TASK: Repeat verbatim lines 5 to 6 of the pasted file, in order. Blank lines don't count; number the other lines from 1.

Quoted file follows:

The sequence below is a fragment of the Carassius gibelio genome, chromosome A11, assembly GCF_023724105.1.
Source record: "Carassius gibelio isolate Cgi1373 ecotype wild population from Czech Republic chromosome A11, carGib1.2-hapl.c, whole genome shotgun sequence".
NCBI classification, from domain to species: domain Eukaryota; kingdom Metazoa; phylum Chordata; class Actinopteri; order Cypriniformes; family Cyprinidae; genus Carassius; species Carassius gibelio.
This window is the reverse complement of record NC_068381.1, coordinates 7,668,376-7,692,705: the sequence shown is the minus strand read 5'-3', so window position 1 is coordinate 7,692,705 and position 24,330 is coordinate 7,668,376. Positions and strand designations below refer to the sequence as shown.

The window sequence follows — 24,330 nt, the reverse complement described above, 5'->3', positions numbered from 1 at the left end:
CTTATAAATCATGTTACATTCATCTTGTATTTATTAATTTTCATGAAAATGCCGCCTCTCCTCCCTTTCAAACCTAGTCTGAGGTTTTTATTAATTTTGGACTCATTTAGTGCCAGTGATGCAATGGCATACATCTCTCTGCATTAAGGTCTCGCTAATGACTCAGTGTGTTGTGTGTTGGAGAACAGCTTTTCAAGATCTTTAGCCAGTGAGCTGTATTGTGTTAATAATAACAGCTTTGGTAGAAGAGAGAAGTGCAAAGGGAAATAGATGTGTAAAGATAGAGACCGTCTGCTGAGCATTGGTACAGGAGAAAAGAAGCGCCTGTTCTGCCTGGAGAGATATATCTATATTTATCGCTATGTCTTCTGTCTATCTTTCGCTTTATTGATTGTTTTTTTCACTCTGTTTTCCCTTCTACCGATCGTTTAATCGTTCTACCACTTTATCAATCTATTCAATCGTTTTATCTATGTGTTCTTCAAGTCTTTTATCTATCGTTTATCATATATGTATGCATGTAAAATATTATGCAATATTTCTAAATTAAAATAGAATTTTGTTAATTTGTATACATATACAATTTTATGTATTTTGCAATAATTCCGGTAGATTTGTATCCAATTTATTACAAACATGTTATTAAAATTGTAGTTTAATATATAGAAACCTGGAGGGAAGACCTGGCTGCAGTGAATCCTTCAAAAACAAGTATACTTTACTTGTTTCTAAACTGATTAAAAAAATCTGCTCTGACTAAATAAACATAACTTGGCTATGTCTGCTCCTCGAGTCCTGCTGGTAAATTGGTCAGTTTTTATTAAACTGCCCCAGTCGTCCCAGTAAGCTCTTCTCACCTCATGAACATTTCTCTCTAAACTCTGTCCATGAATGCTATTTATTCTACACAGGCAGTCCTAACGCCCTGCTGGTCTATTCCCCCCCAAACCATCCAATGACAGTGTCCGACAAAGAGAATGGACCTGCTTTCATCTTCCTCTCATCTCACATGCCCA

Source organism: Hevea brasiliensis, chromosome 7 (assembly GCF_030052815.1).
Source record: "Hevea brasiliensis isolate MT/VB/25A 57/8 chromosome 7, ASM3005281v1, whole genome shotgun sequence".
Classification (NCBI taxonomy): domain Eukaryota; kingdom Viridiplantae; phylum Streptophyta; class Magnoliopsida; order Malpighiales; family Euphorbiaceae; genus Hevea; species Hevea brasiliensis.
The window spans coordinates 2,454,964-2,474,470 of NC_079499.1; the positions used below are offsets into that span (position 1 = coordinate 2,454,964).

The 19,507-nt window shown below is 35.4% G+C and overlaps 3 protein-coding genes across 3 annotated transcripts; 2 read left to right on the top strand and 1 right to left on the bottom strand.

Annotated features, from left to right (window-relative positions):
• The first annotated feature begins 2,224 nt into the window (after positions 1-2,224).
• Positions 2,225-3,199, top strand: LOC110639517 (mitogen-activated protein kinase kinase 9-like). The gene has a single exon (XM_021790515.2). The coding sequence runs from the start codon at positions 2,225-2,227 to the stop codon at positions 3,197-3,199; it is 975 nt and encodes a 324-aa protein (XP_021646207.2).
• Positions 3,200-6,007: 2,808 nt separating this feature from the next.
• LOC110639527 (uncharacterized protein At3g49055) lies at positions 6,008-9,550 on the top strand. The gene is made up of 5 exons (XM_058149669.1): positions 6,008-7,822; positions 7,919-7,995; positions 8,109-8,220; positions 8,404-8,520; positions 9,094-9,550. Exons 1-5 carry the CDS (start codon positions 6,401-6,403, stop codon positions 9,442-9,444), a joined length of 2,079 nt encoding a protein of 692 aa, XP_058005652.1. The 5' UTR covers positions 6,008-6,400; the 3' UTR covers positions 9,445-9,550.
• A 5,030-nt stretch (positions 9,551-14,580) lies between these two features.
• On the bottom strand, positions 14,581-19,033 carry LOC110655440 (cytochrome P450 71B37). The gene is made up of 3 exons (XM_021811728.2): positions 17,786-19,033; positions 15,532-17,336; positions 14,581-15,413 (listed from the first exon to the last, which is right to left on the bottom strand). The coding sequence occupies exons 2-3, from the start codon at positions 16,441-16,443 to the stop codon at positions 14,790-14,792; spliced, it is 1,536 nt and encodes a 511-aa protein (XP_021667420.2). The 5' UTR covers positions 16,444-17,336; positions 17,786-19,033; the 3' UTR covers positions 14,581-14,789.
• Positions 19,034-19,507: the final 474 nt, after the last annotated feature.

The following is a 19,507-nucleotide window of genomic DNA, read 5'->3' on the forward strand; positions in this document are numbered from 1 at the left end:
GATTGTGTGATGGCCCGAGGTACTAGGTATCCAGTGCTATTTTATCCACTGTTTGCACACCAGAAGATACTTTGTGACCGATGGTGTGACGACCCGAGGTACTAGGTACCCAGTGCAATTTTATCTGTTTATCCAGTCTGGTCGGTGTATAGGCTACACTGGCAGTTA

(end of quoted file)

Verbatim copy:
The window sequence follows — 24,330 nt, the reverse complement described above, 5'->3', positions numbered from 1 at the left end:
CTTATAAATCATGTTACATTCATCTTGTATTTATTAATTTTCATGAAAATGCCGCCTCTCCTCCCTTTCAAACCTAGTCTGAGGTTTTTATTAATTTTGGACTCATTTAGTGCCAGTGATGCAATGGCATACATCTCTCTGCATTAAGGTCTCGCTAATGACTCAGTGTGTTGTGTGTTGGAGAACAGCTTTTCAAGATCTTTAGCCAGTGAGCTGTATTGTGTTAATAATAACAGCTTTGGTAGAAGAGAGAAGTGCAAAGGGAAATAGATGTGTAAAGATAGAGACCGTCTGCTGAGCATTGGTACAGGAGAAAAGAAGCGCCTGTTCTGCCTGGAGAGATATATCTATATTTATCGCTATGTCTTCTGTCTATCTTTCGCTTTATTGATTGTTTTTTTCACTCTGTTTTCCCTTCTACCGATCGTTTAATCGTTCTACCACTTTATCAATCTATTCAATCGTTTTATCTATGTGTTCTTCAAGTCTTTTATCTATCGTTTATCATATATGTATGCATGTAAAATATTATGCAATATTTCTAAATTAAAATAGAATTTTGTTAATTTGTATACATATACAATTTTATGTATTTTGCAATAATTCCGGTAGATTTGTATCCAATTTATTACAAACATGTTATTAAAATTGTAGTTTAATATATAGAAACCTGGAGGGAAGACCTGGCTGCAGTGAATCCTTCAAAAACAAGTATACTTTACTTGTTTCTAAACTGATTAAAAAAATCTGCTCTGACTAAATAAACATAACTTGGCTATGTCTGCTCCTCGAGTCCTGCTGGTAAATTGGTCAGTTTTTATTAAACTGCCCCAGTCGTCCCAGTAAGCTCTTCTCACCTCATGAACATTTCTCTCTAAACTCTGTCCATGAATGCTATTTATTCTACACAGGCAGTCCTAACGCCCTGCTGGTCTATTCCCCCCCAAACCATCCAATGACAGTGTCCGACAAAGAGAATGGACCTGCTTTCATCTTCCTCTCATCTCACATGCCCA